Florida’s Lt. Governor resigns as “callous, despicable” gambling scam is probed

It has not been a terribly good year thus far for Florida’s Republican governor, Rick Scott.  His sudden reversal on ObamaCare’s Medicaid expansion – which he came into office opposing, but now supports – was just rejected by the state Senate Select Committee on the Patient Protection and Affordable Care Act, dealing what Reuters describes as “a potential death blow” to the governor’s Medicaid plans.  Many of those who voted for Scott, and conservatives nationwide, were stunned and bitterly disappointed by his change of heart on ObamaCare, and now it looks like it might not bring him anything but grief.

Another fresh load of grief was delivered to Tallahassee when Scott’s Lieutenant Governor, Jennifer Carroll, resigned on Wednesday.  Just a day earlier, she was questioned by investigators probing “a scandal involving a purported veterans charity that authorities said Wednesday was a front for a $300 million gambling operation,” according to the Associated Press:

The organization, Allied Veterans of the World, runs nearly 50 Internet parlors with computerized slot machine-style games, which are normally legal in Florida if most of the proceeds go to charity.

But investigators said the organization’s executives gave precious little to veterans and lavished millions on themselves, spending it on boats, beachfront condos and Maseratis, Ferraris and Porsches.

Florida Attorney General Pam Bondi called the alleged scam “callous” and “despicable” and said it “insults every American who ever wore a military uniform.”

A UPI report clarifies that “authorities say the group donated just 2 percent of its $290 million in proceeds to charities.”  The Florida Times-Union published extensive, blood-boiling details of their activities, noting that just four executives made off with more than $90 million, while forging “suspicious real estate partnerships” and protecting themselves with both political contributions and payments to law enforcement foundations.

Carroll has not yet been charged with any wrongdoing, but she is co-owner of a public-relations firm that did work for Allied Veterans, and she appeared in one of their television advertisements.  Carroll herself is a Navy vet with Gulf War service in her twenty-year record, and was the first African-American elected to statewide office in Florida.

57 arrest warrants have been issued so far in the gambling scam investigation; to put it mildly, even if Carroll was completely unaware of Allied Veterans’ nefarious activities, her involvement does not look good.  Complete unawareness of such large-scale illegal activities is not appealing to voters.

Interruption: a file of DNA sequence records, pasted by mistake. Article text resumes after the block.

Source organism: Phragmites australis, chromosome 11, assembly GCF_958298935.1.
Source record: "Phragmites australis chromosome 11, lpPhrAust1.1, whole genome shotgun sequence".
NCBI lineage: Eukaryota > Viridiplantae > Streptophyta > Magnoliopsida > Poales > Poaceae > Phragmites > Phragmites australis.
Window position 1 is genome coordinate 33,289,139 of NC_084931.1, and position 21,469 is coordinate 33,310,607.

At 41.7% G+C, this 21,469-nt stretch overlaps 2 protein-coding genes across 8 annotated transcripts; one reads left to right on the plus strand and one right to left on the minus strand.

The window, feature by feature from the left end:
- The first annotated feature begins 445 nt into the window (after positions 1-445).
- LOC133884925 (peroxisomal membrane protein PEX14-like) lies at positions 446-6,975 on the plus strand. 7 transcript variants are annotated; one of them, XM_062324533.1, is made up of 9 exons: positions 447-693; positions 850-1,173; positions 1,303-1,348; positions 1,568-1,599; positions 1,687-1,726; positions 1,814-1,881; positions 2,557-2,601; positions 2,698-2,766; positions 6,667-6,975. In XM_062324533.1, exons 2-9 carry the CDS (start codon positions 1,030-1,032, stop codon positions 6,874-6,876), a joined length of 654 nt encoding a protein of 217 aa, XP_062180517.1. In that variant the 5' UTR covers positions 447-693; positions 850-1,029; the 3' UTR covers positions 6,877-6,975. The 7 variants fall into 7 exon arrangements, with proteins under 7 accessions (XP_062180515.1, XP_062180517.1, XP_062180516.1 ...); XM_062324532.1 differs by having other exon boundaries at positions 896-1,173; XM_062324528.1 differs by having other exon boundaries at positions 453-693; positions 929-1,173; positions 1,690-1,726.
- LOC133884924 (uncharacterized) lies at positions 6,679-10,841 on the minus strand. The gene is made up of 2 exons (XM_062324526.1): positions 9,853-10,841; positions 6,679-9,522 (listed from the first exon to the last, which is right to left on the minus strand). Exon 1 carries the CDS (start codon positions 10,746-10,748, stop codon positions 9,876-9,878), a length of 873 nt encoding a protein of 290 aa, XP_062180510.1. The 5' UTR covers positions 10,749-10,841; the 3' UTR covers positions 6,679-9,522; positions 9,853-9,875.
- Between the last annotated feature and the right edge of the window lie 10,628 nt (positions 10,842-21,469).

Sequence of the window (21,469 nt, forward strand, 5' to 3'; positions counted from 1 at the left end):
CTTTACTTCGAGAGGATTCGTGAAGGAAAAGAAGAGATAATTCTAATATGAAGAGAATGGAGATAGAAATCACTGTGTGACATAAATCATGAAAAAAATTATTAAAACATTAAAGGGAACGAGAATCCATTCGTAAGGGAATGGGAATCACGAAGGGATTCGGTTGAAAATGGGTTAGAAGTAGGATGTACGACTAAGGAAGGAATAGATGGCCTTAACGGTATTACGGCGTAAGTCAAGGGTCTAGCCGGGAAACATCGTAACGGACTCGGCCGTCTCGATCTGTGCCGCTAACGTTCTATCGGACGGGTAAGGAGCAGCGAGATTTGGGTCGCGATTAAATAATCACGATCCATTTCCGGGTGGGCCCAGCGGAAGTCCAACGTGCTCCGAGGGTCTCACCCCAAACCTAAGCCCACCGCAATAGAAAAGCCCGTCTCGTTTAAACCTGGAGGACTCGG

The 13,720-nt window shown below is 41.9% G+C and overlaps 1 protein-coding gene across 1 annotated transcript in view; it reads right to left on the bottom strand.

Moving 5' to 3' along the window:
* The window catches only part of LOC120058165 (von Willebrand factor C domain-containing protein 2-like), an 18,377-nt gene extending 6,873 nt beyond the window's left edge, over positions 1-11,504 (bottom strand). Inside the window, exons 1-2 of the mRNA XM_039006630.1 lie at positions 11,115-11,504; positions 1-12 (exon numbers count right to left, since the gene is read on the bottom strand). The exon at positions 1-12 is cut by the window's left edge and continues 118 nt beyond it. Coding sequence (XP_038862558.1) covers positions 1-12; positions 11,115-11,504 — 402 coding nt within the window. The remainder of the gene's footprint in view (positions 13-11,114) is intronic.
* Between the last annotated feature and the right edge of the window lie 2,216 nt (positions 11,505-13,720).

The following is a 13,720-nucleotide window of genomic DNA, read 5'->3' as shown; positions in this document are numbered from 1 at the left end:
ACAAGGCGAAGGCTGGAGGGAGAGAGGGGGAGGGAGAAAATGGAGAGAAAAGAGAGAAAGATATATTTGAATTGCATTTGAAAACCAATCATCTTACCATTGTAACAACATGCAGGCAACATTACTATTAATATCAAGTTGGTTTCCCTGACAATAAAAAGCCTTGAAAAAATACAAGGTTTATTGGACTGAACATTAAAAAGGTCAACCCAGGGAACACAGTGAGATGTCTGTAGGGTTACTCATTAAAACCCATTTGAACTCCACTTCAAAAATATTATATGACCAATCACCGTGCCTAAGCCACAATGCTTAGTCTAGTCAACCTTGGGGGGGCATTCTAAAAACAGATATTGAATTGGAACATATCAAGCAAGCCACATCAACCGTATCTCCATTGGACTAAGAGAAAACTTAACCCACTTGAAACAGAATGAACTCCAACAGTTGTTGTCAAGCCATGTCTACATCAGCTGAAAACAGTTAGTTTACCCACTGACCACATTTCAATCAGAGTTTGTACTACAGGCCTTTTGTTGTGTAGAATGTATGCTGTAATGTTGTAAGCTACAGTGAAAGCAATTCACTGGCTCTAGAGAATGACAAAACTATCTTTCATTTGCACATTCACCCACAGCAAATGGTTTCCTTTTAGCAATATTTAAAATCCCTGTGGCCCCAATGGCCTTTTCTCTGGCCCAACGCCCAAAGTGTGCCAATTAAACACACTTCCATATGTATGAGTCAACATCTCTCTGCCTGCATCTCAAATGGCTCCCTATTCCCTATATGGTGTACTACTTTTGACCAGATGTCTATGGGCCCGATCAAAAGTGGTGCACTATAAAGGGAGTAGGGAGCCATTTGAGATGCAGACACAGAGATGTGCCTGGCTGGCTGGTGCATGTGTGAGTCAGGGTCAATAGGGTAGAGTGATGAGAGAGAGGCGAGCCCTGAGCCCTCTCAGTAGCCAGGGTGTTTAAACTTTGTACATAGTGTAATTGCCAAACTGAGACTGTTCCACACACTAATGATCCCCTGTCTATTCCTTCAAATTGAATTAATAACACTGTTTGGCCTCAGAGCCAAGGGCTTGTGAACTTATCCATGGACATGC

Things have been moving fast and quietly since the Allied story broke.  Carroll’s resignation letter was only two sentences long, and did not explain why she was resigning – she merely said, “It has been an honor to have served the State of Florida in this capacity.”  She has not been responding to interview requests from the media.

Governor Scott and his team have been almost as terse, with the Governor telling reporters, “It’s very disappointing to have to bring this news to you.”  He did not discuss the Allied Veterans investigation, but said his lieutenant governor resigned “in an effort to keep her former affiliation with the company from distracting from our efforts to help make sure we do right for Florida families.”

The Governor thanked the “tireless” Carroll for “the efforts she made on behalf of the state of Florida.”  He also directed policial funds from Allied and related groups to be immediately donated to charity, declaring “I have zero tolerance for this kind of criminal activity, period.”  He has said he has no plans to name another Lieutenant Governor until after the current legislative session ends in May, leaving Attorney General Pam Bondi as next in line for the governorship in the event of an emergency.

The Miami Herald says that while Scott and Carroll were once close partners, they had grown chilly and distant.  “Lately, Carroll and Scott rarely spoke face to face, and they did not even speak when she quit Tuesday afternoon,” the Herald relates.  Scott only mentioned her in passing during his State of the State address last week.  There was much speculation that he would replace her as his running mate when he runs for re-election in 2014.

Their partnership grew “awkward” in the face of various uncomfortable incidents listed by the Bradenton Herald:

Carroll’s time as lieutenant governor has not been without controversy.

Former travel aide Carletha Cole said she was fired in 2011 after complaining about Carroll in the media. Cole, who was later charged with sharing an illegal recording, said she once walked in on Carroll and a female staffer engaged in what appeared to be a sex act. The governor’s office has described Cole’s allegations as “outrageous.”

Carroll’s travel as lieutenant governor also has been an issue. Scott’s office placed Carroll on a $10,000-a-month fixed travel budget after her travel costs ballooned to nearly $300,000 in 2011. Scott pays for his own travel.

This mixes with a strong of resignations from state agencies, shaky approval ratings, and three different chiefs of staff over the last 18 months, to paint a troubled portrait of the current administration.  Governor Scott can only hope that Carroll is not linked any more closely to the Allied Veterans disaster.